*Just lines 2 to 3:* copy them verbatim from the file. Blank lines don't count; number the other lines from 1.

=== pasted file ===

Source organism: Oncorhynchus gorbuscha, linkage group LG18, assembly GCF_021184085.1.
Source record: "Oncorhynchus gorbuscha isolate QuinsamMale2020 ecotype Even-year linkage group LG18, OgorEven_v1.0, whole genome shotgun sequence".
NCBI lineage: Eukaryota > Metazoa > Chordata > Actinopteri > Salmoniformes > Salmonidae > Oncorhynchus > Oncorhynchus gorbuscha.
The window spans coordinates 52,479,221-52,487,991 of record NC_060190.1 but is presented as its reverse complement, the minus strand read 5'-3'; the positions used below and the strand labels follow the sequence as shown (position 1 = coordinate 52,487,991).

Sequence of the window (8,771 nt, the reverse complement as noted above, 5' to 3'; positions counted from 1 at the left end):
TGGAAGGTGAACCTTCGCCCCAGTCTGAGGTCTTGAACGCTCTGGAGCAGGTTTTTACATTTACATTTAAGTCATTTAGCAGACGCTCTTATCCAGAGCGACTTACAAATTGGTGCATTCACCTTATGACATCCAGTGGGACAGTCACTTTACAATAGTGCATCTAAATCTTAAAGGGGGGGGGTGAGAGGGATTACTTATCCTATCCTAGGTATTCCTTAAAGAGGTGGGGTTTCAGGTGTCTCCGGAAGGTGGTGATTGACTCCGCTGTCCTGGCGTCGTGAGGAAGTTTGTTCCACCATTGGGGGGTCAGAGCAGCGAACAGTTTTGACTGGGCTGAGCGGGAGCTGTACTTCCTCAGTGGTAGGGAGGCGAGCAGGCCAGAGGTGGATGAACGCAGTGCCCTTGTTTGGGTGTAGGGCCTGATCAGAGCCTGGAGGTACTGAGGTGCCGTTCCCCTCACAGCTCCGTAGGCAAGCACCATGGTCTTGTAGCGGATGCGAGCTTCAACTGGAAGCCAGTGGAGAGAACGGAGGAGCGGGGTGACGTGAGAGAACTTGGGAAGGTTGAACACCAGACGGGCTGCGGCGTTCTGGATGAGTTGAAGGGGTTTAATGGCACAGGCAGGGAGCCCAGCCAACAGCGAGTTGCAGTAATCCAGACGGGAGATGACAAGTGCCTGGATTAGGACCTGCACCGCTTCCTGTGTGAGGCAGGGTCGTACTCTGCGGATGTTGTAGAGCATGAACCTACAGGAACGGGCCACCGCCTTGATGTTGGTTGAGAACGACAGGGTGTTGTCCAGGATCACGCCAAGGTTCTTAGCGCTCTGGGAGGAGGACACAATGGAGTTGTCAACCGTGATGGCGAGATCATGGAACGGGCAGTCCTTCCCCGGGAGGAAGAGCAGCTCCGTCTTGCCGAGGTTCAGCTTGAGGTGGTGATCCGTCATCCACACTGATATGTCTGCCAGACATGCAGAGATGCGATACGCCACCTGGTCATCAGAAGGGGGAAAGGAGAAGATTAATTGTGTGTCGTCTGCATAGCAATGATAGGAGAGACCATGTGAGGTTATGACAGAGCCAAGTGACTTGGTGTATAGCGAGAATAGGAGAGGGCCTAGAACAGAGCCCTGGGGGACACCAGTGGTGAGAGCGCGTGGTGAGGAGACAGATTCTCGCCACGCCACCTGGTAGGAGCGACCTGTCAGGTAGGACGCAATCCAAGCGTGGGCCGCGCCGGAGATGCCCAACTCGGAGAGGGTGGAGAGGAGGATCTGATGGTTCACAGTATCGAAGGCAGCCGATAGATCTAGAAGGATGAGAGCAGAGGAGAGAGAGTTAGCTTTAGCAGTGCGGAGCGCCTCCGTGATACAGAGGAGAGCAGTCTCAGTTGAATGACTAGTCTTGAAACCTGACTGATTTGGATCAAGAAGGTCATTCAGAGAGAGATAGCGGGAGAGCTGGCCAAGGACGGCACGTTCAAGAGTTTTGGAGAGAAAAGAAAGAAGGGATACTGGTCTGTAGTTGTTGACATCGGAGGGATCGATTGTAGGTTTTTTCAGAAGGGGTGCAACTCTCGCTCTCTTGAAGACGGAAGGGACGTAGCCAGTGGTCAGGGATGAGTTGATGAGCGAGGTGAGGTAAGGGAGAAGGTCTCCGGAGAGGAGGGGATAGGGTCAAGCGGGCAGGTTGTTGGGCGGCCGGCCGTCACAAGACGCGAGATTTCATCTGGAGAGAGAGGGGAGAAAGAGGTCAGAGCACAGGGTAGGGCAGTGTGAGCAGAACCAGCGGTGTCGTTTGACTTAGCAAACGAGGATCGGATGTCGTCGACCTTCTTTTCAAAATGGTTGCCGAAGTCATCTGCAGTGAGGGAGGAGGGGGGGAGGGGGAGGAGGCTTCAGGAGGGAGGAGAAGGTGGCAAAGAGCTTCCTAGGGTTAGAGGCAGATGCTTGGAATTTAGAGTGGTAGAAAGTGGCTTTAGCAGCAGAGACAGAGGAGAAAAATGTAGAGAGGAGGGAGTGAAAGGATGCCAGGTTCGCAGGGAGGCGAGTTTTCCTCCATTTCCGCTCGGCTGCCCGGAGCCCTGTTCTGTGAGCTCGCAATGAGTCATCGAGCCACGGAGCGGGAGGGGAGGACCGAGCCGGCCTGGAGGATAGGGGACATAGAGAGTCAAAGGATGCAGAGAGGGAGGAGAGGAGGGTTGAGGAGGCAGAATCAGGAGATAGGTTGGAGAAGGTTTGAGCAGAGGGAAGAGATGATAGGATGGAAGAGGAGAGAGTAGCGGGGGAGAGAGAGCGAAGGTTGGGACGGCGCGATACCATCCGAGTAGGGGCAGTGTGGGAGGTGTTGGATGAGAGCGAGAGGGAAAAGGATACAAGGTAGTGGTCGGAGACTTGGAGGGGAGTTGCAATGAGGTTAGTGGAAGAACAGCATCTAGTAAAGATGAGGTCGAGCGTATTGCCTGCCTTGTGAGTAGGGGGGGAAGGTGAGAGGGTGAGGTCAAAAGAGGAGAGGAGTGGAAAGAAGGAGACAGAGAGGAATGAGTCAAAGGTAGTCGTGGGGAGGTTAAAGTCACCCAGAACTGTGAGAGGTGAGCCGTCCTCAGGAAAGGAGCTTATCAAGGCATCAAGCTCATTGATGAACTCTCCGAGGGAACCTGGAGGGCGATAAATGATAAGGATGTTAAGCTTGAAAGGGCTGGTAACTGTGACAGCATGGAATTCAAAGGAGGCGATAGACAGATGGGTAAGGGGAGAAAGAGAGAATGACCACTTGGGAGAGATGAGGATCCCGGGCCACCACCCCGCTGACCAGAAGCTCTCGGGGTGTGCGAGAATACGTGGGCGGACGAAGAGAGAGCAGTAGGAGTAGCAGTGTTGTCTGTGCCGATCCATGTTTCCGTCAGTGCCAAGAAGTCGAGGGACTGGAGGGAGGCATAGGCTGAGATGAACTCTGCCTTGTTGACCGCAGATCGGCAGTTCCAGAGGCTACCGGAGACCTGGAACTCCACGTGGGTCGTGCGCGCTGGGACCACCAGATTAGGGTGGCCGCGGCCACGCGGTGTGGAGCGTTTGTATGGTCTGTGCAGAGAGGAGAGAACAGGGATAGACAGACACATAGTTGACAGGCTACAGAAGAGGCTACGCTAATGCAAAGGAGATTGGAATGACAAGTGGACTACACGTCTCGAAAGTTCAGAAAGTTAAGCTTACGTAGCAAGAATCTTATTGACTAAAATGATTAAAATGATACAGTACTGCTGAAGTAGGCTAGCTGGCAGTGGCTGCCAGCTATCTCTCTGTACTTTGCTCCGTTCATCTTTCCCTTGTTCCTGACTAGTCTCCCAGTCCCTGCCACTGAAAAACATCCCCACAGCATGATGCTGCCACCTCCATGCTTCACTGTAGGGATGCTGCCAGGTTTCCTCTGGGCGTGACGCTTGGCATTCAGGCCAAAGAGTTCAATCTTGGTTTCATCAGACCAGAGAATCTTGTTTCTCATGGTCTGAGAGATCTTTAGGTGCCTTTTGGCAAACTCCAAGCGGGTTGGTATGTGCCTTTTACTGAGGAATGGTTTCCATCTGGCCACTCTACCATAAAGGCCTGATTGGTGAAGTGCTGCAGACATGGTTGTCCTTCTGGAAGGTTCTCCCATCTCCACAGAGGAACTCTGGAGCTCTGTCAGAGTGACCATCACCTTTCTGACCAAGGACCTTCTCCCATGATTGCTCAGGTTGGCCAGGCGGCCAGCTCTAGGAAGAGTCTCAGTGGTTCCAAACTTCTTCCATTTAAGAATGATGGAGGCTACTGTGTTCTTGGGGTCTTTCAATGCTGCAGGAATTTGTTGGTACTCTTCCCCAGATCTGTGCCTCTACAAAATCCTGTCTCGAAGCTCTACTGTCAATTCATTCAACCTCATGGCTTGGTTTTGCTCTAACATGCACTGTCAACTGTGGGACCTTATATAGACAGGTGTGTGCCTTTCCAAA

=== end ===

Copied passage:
Source record: "Oncorhynchus gorbuscha isolate QuinsamMale2020 ecotype Even-year linkage group LG18, OgorEven_v1.0, whole genome shotgun sequence".
NCBI lineage: Eukaryota > Metazoa > Chordata > Actinopteri > Salmoniformes > Salmonidae > Oncorhynchus > Oncorhynchus gorbuscha.